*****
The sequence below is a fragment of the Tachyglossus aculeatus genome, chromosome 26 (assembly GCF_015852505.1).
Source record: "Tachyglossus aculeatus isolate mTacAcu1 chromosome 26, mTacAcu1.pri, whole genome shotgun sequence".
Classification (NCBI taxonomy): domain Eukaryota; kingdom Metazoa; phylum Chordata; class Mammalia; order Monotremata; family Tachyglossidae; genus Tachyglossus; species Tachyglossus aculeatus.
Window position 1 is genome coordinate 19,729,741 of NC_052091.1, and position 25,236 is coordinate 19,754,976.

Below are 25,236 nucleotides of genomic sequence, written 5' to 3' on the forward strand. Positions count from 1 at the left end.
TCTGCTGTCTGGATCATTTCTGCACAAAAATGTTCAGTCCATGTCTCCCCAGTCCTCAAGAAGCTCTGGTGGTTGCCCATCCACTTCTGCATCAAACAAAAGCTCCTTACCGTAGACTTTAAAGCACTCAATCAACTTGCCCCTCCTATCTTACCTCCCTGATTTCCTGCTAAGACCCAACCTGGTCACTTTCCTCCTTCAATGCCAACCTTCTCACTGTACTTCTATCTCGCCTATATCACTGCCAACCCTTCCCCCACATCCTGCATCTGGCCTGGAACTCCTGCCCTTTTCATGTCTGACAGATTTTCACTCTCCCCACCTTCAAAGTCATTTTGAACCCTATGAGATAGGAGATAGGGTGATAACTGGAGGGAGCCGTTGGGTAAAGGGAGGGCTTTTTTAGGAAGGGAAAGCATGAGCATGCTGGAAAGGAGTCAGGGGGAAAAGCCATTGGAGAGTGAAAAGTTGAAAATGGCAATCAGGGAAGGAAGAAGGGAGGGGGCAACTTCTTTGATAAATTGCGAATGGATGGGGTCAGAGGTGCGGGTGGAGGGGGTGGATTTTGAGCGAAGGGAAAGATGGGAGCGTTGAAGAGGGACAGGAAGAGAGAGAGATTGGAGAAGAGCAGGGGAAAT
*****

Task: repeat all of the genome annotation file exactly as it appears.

The sequence below is a fragment of the Tachyglossus aculeatus genome, chromosome 26 (assembly GCF_015852505.1).
Source record: "Tachyglossus aculeatus isolate mTacAcu1 chromosome 26, mTacAcu1.pri, whole genome shotgun sequence".
Classification (NCBI taxonomy): domain Eukaryota; kingdom Metazoa; phylum Chordata; class Mammalia; order Monotremata; family Tachyglossidae; genus Tachyglossus; species Tachyglossus aculeatus.
Window position 1 is genome coordinate 19,729,741 of NC_052091.1, and position 25,236 is coordinate 19,754,976.

Below are 25,236 nucleotides of genomic sequence, written 5' to 3' on the forward strand. Positions count from 1 at the left end.
TCTGCTGTCTGGATCATTTCTGCACAAAAATGTTCAGTCCATGTCTCCCCAGTCCTCAAGAAGCTCTGGTGGTTGCCCATCCACTTCTGCATCAAACAAAAGCTCCTTACCGTAGACTTTAAAGCACTCAATCAACTTGCCCCTCCTATCTTACCTCCCTGATTTCCTGCTAAGACCCAACCTGGTCACTTTCCTCCTTCAATGCCAACCTTCTCACTGTACTTCTATCTCGCCTATATCACTGCCAACCCTTCCCCCACATCCTGCATCTGGCCTGGAACTCCTGCCCTTTTCATGTCTGACAGATTTTCACTCTCCCCACCTTCAAAGTCATTTTGAACCCTATGAGATAGGAGATAGGGTGATAACTGGAGGGAGCCGTTGGGTAAAGGGAGGGCTTTTTTAGGAAGGGAAAGCATGAGCATGCTGGAAAGGAGTCAGGGGGAAAAGCCATTGGAGAGTGAAAAGTTGAAAATGGCAATCAGGGAAGGAAGAAGGGAGGGGGCAACTTCTTTGATAAATTGCGAATGGATGGGGTCAGAGGTGCGGGTGGAGGGGGTGGATTTTGAGCGAAGGGAAAGATGGGAGCGTTGAAGAGGGACAGGAAGAGAGAGAGATTGGAGAAGAGCAGGGGAAAT